My response to the questions posed in 2) – namely, whether inflated college tuition prices stem from the necessity of higher level education or from a supposed increase in quality – is that both are correct. From childhood we are taught that college is important, that without it we cannot amount to anything other than a hamburger flipper at some fast food chain, and (being a current high school senior myself) I can say that these days, the same lessons are seriously stressed by school counselors. Of course, while it is true that most college graduates obtain higher paying careers than high school graduates, this is not always the case, especially in today’s “get rich quick” society. And because college is so pushed, parents and students assume it is necessary for a successful future and struggle to pay the hefty tuition bill. Because they are deemed necessary, colleges in turn raise the price of their tuition, knowing that millions will still pay. Indeed, “the higher the cost, the better the product” is a common human fallacy, one that many colleges take full advantage of.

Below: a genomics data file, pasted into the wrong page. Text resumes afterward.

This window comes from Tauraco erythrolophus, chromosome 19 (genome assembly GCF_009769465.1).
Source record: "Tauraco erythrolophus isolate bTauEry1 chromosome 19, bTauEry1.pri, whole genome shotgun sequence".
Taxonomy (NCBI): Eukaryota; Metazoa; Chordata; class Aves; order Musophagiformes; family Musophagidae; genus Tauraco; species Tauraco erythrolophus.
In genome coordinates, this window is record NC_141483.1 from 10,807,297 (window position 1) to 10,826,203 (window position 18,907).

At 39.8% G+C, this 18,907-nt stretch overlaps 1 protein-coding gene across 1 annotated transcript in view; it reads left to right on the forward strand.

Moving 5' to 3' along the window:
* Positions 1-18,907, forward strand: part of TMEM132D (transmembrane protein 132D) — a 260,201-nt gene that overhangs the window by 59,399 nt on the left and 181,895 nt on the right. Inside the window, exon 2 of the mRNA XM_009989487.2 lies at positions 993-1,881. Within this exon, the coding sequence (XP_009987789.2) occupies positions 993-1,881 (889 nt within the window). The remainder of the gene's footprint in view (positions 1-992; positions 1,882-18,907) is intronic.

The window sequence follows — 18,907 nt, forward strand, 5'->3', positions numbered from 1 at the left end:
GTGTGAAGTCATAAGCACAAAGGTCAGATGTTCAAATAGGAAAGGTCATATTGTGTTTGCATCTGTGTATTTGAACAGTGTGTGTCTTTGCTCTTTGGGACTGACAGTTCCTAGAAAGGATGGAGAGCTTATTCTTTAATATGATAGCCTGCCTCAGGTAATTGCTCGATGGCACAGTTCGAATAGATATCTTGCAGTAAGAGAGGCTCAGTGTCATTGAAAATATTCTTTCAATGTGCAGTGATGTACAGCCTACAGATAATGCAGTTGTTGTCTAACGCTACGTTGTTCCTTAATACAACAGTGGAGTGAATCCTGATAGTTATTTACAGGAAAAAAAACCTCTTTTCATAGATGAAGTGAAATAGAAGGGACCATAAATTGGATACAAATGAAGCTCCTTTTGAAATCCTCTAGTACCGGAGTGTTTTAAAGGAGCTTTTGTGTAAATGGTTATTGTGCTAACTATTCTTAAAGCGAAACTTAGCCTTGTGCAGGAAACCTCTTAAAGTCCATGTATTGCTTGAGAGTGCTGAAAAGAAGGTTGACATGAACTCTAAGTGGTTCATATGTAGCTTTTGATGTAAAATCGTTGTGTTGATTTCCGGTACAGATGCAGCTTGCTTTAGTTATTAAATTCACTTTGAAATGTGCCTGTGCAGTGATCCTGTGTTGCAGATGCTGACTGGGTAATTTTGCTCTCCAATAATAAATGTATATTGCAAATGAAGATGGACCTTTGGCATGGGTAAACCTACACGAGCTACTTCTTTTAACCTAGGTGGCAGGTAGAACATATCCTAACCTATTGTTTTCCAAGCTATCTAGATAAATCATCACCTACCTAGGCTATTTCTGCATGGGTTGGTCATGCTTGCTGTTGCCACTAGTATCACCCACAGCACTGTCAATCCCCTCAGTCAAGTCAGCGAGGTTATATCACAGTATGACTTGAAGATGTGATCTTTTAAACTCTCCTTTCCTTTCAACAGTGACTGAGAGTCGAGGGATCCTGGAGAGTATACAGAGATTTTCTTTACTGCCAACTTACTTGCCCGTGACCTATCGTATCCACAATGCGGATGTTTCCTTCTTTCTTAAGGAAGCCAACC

18. G. Weaire says:

    I agree with the general tone of how regrettable it is that the flagship public universities have become so pricey. However, there are reasons why they have developed in this direction. If anyone thinks that the faculty are rolling in cash and there are no hard choices being made, talk to people who teach at these institutions.

    Financially, the publics are much closer to being private institutions than they were in the halcyon postwar decades. Just like his counterparts at private institutions, the job of a president of a public university is dominated by well-dressed panhandling.